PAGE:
Recent warnings of further attacks come on top of an FBI assessment at the end of last year that the network had had its capabilities diminished by no more than thirty per cent. Even by the beginning of February, it was reported that sixteen of the top twenty-two al-Qaida leaders were still free.

Iraq – the next target?

Meanwhile, there are indications that the US war on terror is starting to move towards an attack on Iraq at some time in the next few months. A long-time feature of the rhetoric from the more hard-line security advisers in Washington has been the concern with Iraq and the determination to ‘finish the job’ by ending the Saddam Hussein regime. For the past five months the US has been preoccupied with Afghanistan, but Iraq was never far from the agenda and there have been signs of a preparation for action for several weeks.

One indication was the establishment of a US Army headquarters in Kuwait, this being part of the army’s commitment to US Central Command (Centcom). There were also reports that elements of five army divisions, including some with recent desert training experience, were being deployed to the Gulf.

Centcom is the unified military command that covers the whole of southwest Asia, the middle east and northeast Africa, and is the command responsible for the war in Afghanistan. If an attack on Iraq was planned, then it would be the responsibility of Centcom to carry it out.

These indicators of a potential conflict are countered by a report from the CIA last week that there was no evidence that Iraq has been engaged in direct terrorist attacks against the United States. At the same time, the CIA maintains the high level of US concern that Iraq has continued to develop biological and chemical weapons and long-range missiles since the ending of the UN inspection process nearly four years ago.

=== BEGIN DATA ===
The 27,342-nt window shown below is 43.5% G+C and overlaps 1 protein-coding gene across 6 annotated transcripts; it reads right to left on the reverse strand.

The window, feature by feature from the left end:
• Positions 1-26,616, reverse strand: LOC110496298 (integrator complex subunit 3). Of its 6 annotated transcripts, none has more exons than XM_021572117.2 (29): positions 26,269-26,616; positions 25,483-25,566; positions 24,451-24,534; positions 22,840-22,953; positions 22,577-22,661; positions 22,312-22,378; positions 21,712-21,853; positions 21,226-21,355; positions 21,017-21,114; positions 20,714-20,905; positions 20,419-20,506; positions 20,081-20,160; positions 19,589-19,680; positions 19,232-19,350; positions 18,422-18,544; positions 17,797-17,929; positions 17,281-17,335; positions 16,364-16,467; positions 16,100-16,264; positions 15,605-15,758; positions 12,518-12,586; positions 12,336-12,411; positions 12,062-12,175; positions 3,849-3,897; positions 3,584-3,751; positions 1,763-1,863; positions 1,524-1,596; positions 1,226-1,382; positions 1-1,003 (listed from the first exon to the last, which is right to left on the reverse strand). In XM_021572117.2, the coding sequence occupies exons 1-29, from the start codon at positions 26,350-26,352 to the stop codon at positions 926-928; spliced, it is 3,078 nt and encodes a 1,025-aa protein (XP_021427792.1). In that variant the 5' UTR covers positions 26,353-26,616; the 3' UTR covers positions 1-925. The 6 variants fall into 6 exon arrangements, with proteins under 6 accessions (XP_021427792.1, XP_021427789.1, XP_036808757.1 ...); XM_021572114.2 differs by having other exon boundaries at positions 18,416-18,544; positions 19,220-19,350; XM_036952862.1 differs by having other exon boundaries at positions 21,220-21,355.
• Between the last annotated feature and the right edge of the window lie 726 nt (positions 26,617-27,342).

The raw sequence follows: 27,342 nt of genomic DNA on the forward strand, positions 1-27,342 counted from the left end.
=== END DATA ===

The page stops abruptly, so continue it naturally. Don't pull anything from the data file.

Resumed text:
Two other factors need to be taken into account. The first is that the US armed forces have used very large quantities of specialised munitions in the war against Afghanistan, running down stocks to the point where supplies had to be transferred from stocks in the Gulf where they were intended for possible use against Iraq. The past three months have seen intense activity among US armaments companies as the stocks are replaced and further supplies produced. This means that any kind of attack on Iraq would not be very likely until March or April at the earliest.

Second, the Saddam Hussein regime has recently made overtures to the United Nations, primarily on the issue of sanctions, but with indications that some kind of modest inspection regime might be possible. This could either be an attempt simply to ease the effects of the sanctions, or it could be a more calculated move to make it less easy for the United States to take any action against the regime.

What is more significant is the US response to this, especially as it came from a relative moderate in the Bush administration, secretary of state Colin Powell. His immediate reaction was that the only issue was the necessity for an immediate resumption of inspections – nothing else was relevant in the short term.